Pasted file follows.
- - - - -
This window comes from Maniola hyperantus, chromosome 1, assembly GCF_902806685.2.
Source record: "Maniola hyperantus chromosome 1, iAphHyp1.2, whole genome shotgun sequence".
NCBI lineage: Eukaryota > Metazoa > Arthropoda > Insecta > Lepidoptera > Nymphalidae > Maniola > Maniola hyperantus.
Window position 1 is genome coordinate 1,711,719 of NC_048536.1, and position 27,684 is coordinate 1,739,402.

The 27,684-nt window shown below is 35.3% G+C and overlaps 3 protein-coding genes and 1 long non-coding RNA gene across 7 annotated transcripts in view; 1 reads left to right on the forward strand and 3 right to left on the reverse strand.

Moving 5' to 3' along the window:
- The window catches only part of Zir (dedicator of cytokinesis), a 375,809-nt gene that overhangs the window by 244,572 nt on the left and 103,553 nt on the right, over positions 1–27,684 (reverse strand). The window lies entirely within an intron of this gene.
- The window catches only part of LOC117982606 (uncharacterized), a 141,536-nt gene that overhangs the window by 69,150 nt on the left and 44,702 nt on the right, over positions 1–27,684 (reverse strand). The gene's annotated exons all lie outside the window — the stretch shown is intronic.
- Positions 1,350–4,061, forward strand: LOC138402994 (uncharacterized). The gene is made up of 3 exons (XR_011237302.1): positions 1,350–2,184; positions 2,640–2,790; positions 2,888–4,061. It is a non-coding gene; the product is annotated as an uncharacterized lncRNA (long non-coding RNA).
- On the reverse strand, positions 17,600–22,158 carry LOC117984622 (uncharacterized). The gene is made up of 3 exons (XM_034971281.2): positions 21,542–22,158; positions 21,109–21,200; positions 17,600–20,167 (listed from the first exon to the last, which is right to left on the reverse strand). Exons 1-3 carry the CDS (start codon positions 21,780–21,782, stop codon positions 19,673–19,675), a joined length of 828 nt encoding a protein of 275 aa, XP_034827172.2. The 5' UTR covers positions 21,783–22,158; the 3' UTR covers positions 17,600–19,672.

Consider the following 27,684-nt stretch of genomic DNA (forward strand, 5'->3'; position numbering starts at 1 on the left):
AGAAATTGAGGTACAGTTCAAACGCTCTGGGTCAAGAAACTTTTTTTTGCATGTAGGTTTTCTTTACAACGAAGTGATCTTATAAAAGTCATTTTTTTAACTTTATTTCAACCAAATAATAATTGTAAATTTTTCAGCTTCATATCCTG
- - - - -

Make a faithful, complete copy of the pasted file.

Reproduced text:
This window comes from Maniola hyperantus, chromosome 1, assembly GCF_902806685.2.
Source record: "Maniola hyperantus chromosome 1, iAphHyp1.2, whole genome shotgun sequence".
NCBI lineage: Eukaryota > Metazoa > Arthropoda > Insecta > Lepidoptera > Nymphalidae > Maniola > Maniola hyperantus.
Window position 1 is genome coordinate 1,711,719 of NC_048536.1, and position 27,684 is coordinate 1,739,402.

The 27,684-nt window shown below is 35.3% G+C and overlaps 3 protein-coding genes and 1 long non-coding RNA gene across 7 annotated transcripts in view; 1 reads left to right on the forward strand and 3 right to left on the reverse strand.

Moving 5' to 3' along the window:
- The window catches only part of Zir (dedicator of cytokinesis), a 375,809-nt gene that overhangs the window by 244,572 nt on the left and 103,553 nt on the right, over positions 1–27,684 (reverse strand). The window lies entirely within an intron of this gene.
- The window catches only part of LOC117982606 (uncharacterized), a 141,536-nt gene that overhangs the window by 69,150 nt on the left and 44,702 nt on the right, over positions 1–27,684 (reverse strand). The gene's annotated exons all lie outside the window — the stretch shown is intronic.
- Positions 1,350–4,061, forward strand: LOC138402994 (uncharacterized). The gene is made up of 3 exons (XR_011237302.1): positions 1,350–2,184; positions 2,640–2,790; positions 2,888–4,061. It is a non-coding gene; the product is annotated as an uncharacterized lncRNA (long non-coding RNA).
- On the reverse strand, positions 17,600–22,158 carry LOC117984622 (uncharacterized). The gene is made up of 3 exons (XM_034971281.2): positions 21,542–22,158; positions 21,109–21,200; positions 17,600–20,167 (listed from the first exon to the last, which is right to left on the reverse strand). Exons 1-3 carry the CDS (start codon positions 21,780–21,782, stop codon positions 19,673–19,675), a joined length of 828 nt encoding a protein of 275 aa, XP_034827172.2. The 5' UTR covers positions 21,783–22,158; the 3' UTR covers positions 17,600–19,672.

Consider the following 27,684-nt stretch of genomic DNA (forward strand, 5'->3'; position numbering starts at 1 on the left):
AGAAATTGAGGTACAGTTCAAACGCTCTGGGTCAAGAAACTTTTTTTTGCATGTAGGTTTTCTTTACAACGAAGTGATCTTATAAAAGTCATTTTTTTAACTTTATTTCAACCAAATAATAATTGTAAATTTTTCAGCTTCATATCCTG